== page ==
The runup to the Kurdish independence referendum that took place Sept. 25 revealed just how politically intertwined different actors are in the modern Middle East. Russia is no stranger to diplomatic games and typically follows a strategy of inserting itself into the most dynamic contexts, hoping to reap benefits and make itself more visible in the region.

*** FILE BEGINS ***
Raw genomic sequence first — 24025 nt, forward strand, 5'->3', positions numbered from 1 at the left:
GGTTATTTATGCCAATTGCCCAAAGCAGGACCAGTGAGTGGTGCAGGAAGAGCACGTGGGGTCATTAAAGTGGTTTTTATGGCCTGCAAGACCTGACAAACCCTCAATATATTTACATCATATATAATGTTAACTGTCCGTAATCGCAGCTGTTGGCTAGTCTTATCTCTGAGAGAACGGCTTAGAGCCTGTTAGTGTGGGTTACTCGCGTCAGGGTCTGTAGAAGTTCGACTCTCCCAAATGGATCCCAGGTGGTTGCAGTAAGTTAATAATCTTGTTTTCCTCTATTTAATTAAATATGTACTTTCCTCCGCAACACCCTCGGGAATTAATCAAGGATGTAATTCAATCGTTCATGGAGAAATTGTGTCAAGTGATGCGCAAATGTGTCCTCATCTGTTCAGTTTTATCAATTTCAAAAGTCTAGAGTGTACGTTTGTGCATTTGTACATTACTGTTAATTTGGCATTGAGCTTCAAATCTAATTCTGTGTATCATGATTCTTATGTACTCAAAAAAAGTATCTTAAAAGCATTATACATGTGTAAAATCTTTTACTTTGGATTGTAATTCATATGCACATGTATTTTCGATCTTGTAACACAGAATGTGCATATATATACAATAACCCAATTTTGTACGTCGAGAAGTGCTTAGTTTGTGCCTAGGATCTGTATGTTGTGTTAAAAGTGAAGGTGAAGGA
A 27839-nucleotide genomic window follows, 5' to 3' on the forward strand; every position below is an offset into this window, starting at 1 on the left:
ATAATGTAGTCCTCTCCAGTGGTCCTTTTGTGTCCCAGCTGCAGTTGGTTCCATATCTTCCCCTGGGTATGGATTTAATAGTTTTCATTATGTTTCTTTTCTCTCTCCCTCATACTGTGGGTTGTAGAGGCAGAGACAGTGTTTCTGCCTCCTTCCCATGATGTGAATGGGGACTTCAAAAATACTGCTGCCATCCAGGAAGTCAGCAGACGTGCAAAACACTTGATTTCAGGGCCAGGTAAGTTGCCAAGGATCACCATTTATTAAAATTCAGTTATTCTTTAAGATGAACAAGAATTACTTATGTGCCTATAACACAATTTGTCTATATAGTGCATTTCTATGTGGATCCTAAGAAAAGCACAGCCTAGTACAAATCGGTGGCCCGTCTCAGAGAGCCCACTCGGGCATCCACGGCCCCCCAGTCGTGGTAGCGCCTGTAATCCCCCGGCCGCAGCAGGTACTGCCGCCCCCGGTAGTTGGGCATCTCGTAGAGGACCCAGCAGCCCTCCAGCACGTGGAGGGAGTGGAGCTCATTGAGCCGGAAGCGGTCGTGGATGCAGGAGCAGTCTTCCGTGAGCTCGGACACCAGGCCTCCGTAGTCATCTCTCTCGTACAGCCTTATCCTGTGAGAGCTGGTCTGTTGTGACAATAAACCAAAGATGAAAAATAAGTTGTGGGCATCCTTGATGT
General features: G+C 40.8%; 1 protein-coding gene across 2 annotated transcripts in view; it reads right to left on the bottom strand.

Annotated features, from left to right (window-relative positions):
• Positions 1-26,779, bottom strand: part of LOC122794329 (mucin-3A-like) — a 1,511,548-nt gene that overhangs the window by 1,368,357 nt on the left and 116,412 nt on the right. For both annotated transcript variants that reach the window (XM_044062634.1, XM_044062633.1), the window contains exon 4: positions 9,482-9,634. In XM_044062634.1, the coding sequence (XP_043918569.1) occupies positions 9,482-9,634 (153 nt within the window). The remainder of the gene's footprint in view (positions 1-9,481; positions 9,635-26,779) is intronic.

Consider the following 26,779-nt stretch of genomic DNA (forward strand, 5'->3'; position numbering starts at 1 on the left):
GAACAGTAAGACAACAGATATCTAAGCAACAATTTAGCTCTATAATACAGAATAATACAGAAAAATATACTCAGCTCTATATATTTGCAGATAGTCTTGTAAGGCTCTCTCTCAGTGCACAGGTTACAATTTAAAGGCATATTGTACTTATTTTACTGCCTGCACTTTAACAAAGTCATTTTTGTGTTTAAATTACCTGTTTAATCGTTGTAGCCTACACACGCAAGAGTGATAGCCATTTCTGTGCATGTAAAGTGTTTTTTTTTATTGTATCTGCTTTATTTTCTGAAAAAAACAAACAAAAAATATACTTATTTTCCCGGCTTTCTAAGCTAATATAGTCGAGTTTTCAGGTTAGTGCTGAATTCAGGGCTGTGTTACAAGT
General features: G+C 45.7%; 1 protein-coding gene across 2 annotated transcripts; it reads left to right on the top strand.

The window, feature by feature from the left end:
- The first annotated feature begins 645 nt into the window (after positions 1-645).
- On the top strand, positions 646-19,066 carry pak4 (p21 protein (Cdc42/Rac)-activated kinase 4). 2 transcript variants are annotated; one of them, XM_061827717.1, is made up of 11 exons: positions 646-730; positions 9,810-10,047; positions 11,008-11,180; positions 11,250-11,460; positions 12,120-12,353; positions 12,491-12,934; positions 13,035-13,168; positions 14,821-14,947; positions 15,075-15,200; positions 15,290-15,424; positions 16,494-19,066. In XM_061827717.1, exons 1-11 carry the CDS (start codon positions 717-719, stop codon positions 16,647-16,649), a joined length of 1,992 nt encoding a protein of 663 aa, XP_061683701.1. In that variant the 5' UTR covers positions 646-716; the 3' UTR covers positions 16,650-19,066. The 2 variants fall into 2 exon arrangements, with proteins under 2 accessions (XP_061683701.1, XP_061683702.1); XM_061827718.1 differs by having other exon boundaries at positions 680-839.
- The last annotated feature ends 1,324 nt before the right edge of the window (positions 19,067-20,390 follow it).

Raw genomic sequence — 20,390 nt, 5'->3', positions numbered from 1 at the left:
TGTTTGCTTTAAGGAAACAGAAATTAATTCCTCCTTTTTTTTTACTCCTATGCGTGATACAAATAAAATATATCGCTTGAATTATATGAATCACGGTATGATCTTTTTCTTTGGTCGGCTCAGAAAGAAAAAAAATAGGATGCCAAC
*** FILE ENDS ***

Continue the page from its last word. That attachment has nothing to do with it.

It's hard to identify a clear and coherent Russian policy toward Iraqi Kurdistan. Moscow's partnerships with the central government in Baghdad and the Kurds in Erbil are highly situational. However, Moscow shares strong historic ties with both governments. Russia’s relationship with Baghdad goes back to 1958 when Iraqi Gen. Abdul Karim Kassem overthrew the pro-West monarchy. Kurdistan has a more intricate partnership. The decade that the late Mustafa Barzani spent in exile in the Soviet Union seems to have created a strong link between the Barzani clan and Moscow; Mustafa's son, Massoud Barzani, is president of the Kurdistan Regional Government in Erbil.